Conditional Discharge and Conditional Dismissal Lawyers in Morristown, New Jersey
Experienced Conditional Discharge and Dismissal Attorneys Representing Clients in Morris County and Throughout NJ
Facing criminal charges is no walk in the park. Not only is there a social and economic impact, but many people also face a variety of other serious consequences such as prison time and large fines. If you or a loved one has ever been charged with a crime and had to speak with a criminal defense attorney, you may be familiar with two programs known as conditional discharge and conditional dismissal. These programs can be extremely helpful to you if you are facing a series of severe penalties that could have a huge impact on your life.
Under New Jersey law, ‘diversionary programs’ were developed in order to help offenders who have been charged with minor and non-violent crimes to avoid going through the regular court process of a plea and sentence or a trial. The belief is that counseling, rather than punishment, can often help and deter such people from future criminal behavior. If you’ve been charged with a crime and are interested in a program that emphasizes counseling, treatment, and behavior modification over punitive measures, you might be looking at these diversionary tactics as a way to get back on your feet. The three primary types of diversionary programs that exist in New Jersey include pre-trial intervention, conditional discharge, and conditional dismissal. You will find that whether you qualify for any of these diversionary tactics is based on the particular set of circumstances surrounding your criminal case.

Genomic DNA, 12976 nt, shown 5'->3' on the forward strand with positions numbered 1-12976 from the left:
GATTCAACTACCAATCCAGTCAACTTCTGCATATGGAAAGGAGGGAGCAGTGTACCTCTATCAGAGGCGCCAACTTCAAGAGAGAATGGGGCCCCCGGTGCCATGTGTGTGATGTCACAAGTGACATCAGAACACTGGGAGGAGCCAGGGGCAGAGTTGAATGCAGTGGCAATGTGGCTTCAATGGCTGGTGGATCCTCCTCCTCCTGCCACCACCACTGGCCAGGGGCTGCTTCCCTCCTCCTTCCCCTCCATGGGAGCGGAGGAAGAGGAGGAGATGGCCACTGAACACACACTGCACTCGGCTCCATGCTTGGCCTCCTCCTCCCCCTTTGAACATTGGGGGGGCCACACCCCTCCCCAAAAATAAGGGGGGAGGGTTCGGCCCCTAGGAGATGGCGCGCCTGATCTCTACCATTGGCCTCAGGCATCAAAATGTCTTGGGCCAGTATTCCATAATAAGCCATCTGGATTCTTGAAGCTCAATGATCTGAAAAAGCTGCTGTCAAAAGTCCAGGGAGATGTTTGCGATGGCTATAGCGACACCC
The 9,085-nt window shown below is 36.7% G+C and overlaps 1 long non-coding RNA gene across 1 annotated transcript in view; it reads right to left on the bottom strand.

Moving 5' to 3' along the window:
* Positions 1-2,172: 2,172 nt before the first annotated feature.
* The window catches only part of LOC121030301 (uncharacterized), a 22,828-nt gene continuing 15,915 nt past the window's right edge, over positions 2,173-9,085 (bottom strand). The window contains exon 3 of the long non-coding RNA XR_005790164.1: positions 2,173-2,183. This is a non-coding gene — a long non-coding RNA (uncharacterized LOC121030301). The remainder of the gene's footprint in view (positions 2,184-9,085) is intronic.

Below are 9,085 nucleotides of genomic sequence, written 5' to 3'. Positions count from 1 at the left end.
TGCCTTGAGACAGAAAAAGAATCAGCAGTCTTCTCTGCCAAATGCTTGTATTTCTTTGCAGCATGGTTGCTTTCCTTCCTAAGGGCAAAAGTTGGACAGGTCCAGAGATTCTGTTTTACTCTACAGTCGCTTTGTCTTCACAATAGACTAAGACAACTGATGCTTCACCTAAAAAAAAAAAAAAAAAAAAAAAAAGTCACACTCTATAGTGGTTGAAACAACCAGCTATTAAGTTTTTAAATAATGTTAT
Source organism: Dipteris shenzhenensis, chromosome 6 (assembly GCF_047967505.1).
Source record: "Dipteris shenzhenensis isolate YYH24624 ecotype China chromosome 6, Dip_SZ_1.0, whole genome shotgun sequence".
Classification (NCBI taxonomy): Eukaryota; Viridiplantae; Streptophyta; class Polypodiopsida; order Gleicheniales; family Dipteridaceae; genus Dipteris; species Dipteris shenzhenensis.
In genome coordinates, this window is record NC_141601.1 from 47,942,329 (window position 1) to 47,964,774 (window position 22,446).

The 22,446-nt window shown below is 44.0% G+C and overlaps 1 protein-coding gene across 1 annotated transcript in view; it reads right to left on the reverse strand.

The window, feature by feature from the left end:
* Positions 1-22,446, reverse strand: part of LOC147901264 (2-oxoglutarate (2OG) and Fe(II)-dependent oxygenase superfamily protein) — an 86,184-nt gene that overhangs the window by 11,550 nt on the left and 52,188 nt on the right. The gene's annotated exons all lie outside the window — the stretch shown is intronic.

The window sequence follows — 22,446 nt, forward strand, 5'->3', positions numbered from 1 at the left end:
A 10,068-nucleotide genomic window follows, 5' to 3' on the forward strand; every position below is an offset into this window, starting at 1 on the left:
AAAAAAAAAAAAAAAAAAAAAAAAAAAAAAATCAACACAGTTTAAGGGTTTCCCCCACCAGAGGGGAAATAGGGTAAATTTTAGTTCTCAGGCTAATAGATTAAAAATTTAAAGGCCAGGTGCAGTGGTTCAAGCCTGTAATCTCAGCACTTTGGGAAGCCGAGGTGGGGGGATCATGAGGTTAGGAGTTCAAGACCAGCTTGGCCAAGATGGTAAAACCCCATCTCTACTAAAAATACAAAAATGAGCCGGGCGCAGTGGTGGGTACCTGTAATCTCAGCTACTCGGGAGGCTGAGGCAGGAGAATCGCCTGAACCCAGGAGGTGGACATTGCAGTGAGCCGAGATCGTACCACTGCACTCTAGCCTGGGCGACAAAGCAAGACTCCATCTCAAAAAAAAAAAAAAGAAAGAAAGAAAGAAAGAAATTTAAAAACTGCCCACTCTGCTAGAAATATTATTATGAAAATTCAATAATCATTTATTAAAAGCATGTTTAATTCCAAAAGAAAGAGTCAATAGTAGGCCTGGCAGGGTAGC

Pre-trial intervention (PTI) is, for the most part, designed to help first-time offenders who have been charged with certain third- or fourth-degree crimes to avoid the crippling consequences associated with a felony criminal conviction. If you are a first-time offender who is eligible to file for PTI, you may work towards having your charges dismissed, avoid jail time, and may be able to take the additional step of seeking to expunge, or seal, the record of your case. However, if PTI is not an option, you may still be eligible for conditional discharge or conditional dismissal.
Conditional Discharge in New Jersey
If you have been charged with a misdemeanor such as simple possession or other low-level drug offense in New Jersey, you might be eligible for what is known as a conditional discharge. Conditional discharge is a diversionary program for first-time drug offenders that may allow you to serve probation and to have the charges against you dismissed. The sentence for probation is typically one to three years, but drug charges may be dismissed after probation has been successfully served.
There are many benefits to a conditional discharge, including the fact that you may be able to avoid a criminal record. If you are eligible for the discharge, you will not be convicted or even need to plead guilty. This does not mean that the arrest itself will not be on record, but you may later have the ability to have your arrest expunged or permanently removed as well. It may also be possible to avoid the suspension of your driver’s license. However, if the judge does decide to suspend your license, you may be able to have it reinstated with a successful hardship argument.